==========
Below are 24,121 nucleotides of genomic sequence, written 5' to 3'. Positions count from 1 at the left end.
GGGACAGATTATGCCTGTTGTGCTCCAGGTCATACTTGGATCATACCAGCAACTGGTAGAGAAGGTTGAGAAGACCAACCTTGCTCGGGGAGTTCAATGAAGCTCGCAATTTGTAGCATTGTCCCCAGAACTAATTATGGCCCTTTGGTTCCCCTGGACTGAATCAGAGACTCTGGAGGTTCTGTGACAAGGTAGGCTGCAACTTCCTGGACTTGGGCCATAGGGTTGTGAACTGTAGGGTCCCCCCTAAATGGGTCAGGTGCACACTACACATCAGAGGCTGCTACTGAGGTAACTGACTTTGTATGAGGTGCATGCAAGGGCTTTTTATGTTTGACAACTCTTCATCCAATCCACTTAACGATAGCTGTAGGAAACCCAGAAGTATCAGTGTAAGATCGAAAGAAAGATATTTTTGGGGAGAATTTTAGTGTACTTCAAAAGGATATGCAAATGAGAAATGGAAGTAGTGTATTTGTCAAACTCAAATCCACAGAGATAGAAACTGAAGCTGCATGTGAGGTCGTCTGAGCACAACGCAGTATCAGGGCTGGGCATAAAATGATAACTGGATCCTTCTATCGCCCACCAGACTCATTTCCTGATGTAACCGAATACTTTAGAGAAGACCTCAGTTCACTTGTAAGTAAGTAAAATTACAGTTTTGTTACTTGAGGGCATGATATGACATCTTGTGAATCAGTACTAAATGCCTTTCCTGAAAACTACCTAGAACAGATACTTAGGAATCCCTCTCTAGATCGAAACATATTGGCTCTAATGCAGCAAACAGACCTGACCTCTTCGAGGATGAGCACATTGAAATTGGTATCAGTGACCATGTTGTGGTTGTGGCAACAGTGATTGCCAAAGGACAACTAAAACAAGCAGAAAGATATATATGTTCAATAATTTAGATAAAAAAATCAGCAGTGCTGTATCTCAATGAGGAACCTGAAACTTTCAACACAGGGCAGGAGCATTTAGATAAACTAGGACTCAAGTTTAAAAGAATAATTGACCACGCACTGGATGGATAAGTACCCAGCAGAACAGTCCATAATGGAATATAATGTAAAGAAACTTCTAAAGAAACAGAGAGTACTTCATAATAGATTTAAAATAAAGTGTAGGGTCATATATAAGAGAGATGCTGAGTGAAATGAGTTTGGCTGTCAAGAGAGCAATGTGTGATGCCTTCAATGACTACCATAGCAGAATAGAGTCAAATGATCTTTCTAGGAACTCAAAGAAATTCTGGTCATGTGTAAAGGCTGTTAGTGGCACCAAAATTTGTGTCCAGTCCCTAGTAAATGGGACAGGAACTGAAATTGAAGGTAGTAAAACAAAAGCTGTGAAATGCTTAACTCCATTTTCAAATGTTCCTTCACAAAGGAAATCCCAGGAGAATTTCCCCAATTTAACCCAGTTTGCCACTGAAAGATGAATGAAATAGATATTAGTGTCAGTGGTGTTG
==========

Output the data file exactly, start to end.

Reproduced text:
Below are 24,121 nucleotides of genomic sequence, written 5' to 3'. Positions count from 1 at the left end.
GGGACAGATTATGCCTGTTGTGCTCCAGGTCATACTTGGATCATACCAGCAACTGGTAGAGAAGGTTGAGAAGACCAACCTTGCTCGGGGAGTTCAATGAAGCTCGCAATTTGTAGCATTGTCCCCAGAACTAATTATGGCCCTTTGGTTCCCCTGGACTGAATCAGAGACTCTGGAGGTTCTGTGACAAGGTAGGCTGCAACTTCCTGGACTTGGGCCATAGGGTTGTGAACTGTAGGGTCCCCCCTAAATGGGTCAGGTGCACACTACACATCAGAGGCTGCTACTGAGGTAACTGACTTTGTATGAGGTGCATGCAAGGGCTTTTTATGTTTGACAACTCTTCATCCAATCCACTTAACGATAGCTGTAGGAAACCCAGAAGTATCAGTGTAAGATCGAAAGAAAGATATTTTTGGGGAGAATTTTAGTGTACTTCAAAAGGATATGCAAATGAGAAATGGAAGTAGTGTATTTGTCAAACTCAAATCCACAGAGATAGAAACTGAAGCTGCATGTGAGGTCGTCTGAGCACAACGCAGTATCAGGGCTGGGCATAAAATGATAACTGGATCCTTCTATCGCCCACCAGACTCATTTCCTGATGTAACCGAATACTTTAGAGAAGACCTCAGTTCACTTGTAAGTAAGTAAAATTACAGTTTTGTTACTTGAGGGCATGATATGACATCTTGTGAATCAGTACTAAATGCCTTTCCTGAAAACTACCTAGAACAGATACTTAGGAATCCCTCTCTAGATCGAAACATATTGGCTCTAATGCAGCAAACAGACCTGACCTCTTCGAGGATGAGCACATTGAAATTGGTATCAGTGACCATGTTGTGGTTGTGGCAACAGTGATTGCCAAAGGACAACTAAAACAAGCAGAAAGATATATATGTTCAATAATTTAGATAAAAAAATCAGCAGTGCTGTATCTCAATGAGGAACCTGAAACTTTCAACACAGGGCAGGAGCATTTAGATAAACTAGGACTCAAGTTTAAAAGAATAATTGACCACGCACTGGATGGATAAGTACCCAGCAGAACAGTCCATAATGGAATATAATGTAAAGAAACTTCTAAAGAAACAGAGAGTACTTCATAATAGATTTAAAATAAAGTGTAGGGTCATATATAAGAGAGATGCTGAGTGAAATGAGTTTGGCTGTCAAGAGAGCAATGTGTGATGCCTTCAATGACTACCATAGCAGAATAGAGTCAAATGATCTTTCTAGGAACTCAAAGAAATTCTGGTCATGTGTAAAGGCTGTTAGTGGCACCAAAATTTGTGTCCAGTCCCTAGTAAATGGGACAGGAACTGAAATTGAAGGTAGTAAAACAAAAGCTGTGAAATGCTTAACTCCATTTTCAAATGTTCCTTCACAAAGGAAATCCCAGGAGAATTTCCCCAATTTAACCCAGTTTGCCACTGAAAGATGAATGAAATAGATATTAGTGTCAGTGGTGTTG